The History of QVCC
The Early Years
The history of QVCC dates back to early 1946, when a group of area citizens sought to establish a two-year college in northeastern Connecticut to meet the educational needs of returning World War II veterans. Their vision finally became a reality in 1965 when the state organized the community college system. In 1969, Connecticut legislators authorized the establishment of a community college in Danielson.
Under the leadership of President Robert E. Miller, the College began offering classes on September 27, 1971, at Harvard H. Ellis Technical School and Killingly High School. Enrollment included 215 students, eight full-time professional employees, and a few office support personnel. Within a few years, the state acquired 68 acres of land on Upper Maple Street to build a college. Quinebaug Valley Community College welcomed students to its new campus in 1983. Three years later, QVCC opened a Center in Willimantic to better serve residents in southern Windham County.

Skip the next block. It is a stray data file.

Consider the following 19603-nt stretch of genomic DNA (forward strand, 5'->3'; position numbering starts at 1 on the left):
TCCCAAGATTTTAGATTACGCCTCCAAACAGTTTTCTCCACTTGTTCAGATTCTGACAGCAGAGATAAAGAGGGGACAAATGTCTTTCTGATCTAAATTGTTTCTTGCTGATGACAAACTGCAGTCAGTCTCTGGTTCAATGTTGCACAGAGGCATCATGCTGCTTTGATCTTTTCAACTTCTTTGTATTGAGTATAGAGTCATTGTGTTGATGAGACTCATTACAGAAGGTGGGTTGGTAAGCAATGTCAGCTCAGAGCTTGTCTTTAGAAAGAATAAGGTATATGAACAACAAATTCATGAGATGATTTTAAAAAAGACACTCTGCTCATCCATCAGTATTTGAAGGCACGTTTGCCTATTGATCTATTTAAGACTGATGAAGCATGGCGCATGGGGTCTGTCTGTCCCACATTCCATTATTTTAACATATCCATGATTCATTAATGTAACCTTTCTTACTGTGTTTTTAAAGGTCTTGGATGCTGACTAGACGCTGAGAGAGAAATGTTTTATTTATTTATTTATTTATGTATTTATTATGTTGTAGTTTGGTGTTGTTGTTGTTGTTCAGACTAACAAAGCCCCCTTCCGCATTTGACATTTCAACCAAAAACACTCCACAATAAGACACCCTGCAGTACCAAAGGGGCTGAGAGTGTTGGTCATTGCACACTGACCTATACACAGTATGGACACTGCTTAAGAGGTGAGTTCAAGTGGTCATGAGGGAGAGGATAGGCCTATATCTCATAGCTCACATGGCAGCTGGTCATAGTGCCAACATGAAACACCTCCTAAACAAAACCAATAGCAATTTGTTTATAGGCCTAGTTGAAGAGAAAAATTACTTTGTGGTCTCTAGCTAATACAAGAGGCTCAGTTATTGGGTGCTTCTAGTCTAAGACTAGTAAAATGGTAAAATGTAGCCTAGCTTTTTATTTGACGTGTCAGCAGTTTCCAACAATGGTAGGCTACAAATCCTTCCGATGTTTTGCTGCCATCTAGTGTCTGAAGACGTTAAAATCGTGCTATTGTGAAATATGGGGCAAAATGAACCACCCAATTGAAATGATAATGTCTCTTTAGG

Naming the College
Quinebaug, a native American word meaning “crazy river”, refers to the meandering river that flows through northeastern Connecticut.
Following the retirement of Dr. Miller, in May 1992 Dianne E. Williams became the College’s second president. Dr. Ross Tomlin succeeded her and served from 2010 until 2012. Dr. Miller returned as an interim president from 2012 to 2013, and Dr. Carmen Cid, dean of arts and sciences at Eastern Connecticut State University, served as interim president during 2013 and 2014. Dr. Carlee Drummer became the fourth president in July 2014.
QVCC enrolls some 1,500 credit and 2,000 non-credit students and offers a wide range of degree and certificate programs for people of all ages and backgrounds.